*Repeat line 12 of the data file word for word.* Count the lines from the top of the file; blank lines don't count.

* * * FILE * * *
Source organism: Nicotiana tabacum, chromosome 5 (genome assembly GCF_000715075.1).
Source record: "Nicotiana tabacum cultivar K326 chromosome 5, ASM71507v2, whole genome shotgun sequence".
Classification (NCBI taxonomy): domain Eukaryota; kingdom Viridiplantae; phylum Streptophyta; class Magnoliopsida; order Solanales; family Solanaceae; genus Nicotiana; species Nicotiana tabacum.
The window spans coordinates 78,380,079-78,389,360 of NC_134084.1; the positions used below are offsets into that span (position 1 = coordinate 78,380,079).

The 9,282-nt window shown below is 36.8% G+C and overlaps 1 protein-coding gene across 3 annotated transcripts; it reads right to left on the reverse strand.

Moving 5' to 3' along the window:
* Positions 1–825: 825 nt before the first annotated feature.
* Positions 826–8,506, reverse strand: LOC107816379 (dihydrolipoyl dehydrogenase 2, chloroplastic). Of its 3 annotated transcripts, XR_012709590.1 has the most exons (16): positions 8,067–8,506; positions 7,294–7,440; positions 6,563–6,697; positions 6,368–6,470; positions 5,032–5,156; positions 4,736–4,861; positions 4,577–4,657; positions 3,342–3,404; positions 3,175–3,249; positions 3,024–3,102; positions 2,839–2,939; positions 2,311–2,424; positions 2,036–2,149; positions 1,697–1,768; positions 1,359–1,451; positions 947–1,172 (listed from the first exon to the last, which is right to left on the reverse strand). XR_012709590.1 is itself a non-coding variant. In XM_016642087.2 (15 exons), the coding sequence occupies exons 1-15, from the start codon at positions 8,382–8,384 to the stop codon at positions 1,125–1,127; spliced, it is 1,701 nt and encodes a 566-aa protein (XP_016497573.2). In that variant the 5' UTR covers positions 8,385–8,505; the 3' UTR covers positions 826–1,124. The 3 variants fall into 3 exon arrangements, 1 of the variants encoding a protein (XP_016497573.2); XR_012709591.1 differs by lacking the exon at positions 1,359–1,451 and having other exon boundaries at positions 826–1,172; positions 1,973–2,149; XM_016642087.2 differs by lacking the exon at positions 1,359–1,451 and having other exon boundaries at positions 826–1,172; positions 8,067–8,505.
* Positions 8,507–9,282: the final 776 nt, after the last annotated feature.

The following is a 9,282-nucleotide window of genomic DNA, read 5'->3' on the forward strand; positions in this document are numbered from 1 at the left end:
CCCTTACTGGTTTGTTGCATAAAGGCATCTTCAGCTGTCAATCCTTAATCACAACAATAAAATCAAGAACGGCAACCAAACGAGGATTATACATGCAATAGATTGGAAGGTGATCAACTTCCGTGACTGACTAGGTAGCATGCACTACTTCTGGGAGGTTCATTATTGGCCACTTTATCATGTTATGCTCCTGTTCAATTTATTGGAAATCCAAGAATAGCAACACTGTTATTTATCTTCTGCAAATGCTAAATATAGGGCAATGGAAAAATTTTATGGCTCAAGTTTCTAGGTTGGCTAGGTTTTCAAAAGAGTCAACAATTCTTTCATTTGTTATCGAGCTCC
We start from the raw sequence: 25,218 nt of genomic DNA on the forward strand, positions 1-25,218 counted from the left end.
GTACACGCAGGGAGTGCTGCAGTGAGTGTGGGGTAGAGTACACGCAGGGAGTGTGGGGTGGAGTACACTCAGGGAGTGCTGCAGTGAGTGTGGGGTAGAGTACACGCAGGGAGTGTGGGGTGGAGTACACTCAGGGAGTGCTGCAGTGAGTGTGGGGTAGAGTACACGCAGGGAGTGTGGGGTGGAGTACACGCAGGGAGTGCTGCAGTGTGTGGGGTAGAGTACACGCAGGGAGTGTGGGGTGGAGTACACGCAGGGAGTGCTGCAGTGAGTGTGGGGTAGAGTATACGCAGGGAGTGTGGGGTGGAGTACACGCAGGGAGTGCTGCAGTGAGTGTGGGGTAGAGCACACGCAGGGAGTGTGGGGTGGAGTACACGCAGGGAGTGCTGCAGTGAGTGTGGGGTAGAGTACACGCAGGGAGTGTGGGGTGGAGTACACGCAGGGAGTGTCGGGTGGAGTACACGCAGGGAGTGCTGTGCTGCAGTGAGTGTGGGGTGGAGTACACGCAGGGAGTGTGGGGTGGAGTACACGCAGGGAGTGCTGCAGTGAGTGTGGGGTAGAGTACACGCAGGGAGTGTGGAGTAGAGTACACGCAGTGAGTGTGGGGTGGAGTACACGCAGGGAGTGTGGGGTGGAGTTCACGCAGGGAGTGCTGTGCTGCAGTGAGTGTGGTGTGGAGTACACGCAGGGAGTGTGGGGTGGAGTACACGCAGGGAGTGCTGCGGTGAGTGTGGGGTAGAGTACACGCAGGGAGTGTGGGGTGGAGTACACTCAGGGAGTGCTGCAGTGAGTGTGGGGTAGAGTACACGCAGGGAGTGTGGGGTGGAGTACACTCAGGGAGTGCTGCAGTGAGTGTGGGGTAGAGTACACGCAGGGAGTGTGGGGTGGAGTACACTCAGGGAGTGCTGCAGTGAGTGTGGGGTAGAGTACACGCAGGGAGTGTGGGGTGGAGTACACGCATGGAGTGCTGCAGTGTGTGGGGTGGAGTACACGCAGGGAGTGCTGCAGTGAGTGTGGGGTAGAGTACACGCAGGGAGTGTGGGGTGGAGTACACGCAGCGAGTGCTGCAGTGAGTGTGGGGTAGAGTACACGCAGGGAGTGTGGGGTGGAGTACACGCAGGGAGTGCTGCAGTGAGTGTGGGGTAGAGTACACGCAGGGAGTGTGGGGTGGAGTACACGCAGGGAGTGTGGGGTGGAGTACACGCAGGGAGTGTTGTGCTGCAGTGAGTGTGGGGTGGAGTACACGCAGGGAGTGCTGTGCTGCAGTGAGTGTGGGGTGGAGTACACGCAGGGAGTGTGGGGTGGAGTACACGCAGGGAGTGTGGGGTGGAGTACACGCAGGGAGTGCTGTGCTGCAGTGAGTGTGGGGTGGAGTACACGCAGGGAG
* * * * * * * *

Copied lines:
We start from the raw sequence: 25,218 nt of genomic DNA on the forward strand, positions 1-25,218 counted from the left end.